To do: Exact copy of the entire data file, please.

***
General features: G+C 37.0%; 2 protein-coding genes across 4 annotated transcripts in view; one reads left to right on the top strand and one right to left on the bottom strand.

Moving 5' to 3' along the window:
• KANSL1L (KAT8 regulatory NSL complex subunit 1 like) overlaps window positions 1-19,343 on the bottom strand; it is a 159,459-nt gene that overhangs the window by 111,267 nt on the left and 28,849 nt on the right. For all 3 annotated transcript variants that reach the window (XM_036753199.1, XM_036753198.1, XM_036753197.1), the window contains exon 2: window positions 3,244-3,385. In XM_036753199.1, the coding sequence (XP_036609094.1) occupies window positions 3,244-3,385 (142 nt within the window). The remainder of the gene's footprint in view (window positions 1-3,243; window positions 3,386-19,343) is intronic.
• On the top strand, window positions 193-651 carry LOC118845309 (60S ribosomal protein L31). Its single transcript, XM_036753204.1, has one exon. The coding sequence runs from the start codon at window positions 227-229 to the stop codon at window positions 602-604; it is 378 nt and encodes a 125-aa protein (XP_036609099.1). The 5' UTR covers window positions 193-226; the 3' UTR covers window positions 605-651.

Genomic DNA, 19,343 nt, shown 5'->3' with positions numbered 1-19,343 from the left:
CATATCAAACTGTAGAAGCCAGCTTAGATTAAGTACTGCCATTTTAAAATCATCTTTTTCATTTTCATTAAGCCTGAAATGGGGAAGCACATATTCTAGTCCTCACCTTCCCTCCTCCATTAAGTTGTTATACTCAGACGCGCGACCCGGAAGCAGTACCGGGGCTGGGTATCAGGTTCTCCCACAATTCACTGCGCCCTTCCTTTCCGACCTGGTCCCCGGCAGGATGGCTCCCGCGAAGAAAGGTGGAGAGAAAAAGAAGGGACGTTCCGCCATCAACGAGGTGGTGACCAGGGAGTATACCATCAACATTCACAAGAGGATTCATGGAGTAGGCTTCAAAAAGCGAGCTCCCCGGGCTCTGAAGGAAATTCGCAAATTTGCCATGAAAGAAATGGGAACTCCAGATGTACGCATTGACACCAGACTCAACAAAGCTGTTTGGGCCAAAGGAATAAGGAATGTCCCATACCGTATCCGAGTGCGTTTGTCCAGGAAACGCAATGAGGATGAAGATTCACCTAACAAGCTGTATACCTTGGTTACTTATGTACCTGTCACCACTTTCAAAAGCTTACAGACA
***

General features: G+C 37.0%; 2 protein-coding genes across 4 annotated transcripts in view; one reads left to right on the top strand and one right to left on the bottom strand.

Moving 5' to 3' along the window:
• KANSL1L (KAT8 regulatory NSL complex subunit 1 like) overlaps window positions 1-19,343 on the bottom strand; it is a 159,459-nt gene that overhangs the window by 111,267 nt on the left and 28,849 nt on the right. For all 3 annotated transcript variants that reach the window (XM_036753199.1, XM_036753198.1, XM_036753197.1), the window contains exon 2: window positions 3,244-3,385. In XM_036753199.1, the coding sequence (XP_036609094.1) occupies window positions 3,244-3,385 (142 nt within the window). The remainder of the gene's footprint in view (window positions 1-3,243; window positions 3,386-19,343) is intronic.
• On the top strand, window positions 193-651 carry LOC118845309 (60S ribosomal protein L31). Its single transcript, XM_036753204.1, has one exon. The coding sequence runs from the start codon at window positions 227-229 to the stop codon at window positions 602-604; it is 378 nt and encodes a 125-aa protein (XP_036609099.1). The 5' UTR covers window positions 193-226; the 3' UTR covers window positions 605-651.

Genomic DNA, 19,343 nt, shown 5'->3' with positions numbered 1-19,343 from the left:
CATATCAAACTGTAGAAGCCAGCTTAGATTAAGTACTGCCATTTTAAAATCATCTTTTTCATTTTCATTAAGCCTGAAATGGGGAAGCACATATTCTAGTCCTCACCTTCCCTCCTCCATTAAGTTGTTATACTCAGACGCGCGACCCGGAAGCAGTACCGGGGCTGGGTATCAGGTTCTCCCACAATTCACTGCGCCCTTCCTTTCCGACCTGGTCCCCGGCAGGATGGCTCCCGCGAAGAAAGGTGGAGAGAAAAAGAAGGGACGTTCCGCCATCAACGAGGTGGTGACCAGGGAGTATACCATCAACATTCACAAGAGGATTCATGGAGTAGGCTTCAAAAAGCGAGCTCCCCGGGCTCTGAAGGAAATTCGCAAATTTGCCATGAAAGAAATGGGAACTCCAGATGTACGCATTGACACCAGACTCAACAAAGCTGTTTGGGCCAAAGGAATAAGGAATGTCCCATACCGTATCCGAGTGCGTTTGTCCAGGAAACGCAATGAGGATGAAGATTCACCTAACAAGCTGTATACCTTGGTTACTTATGTACCTGTCACCACTTTCAAAAGCTTACAGACA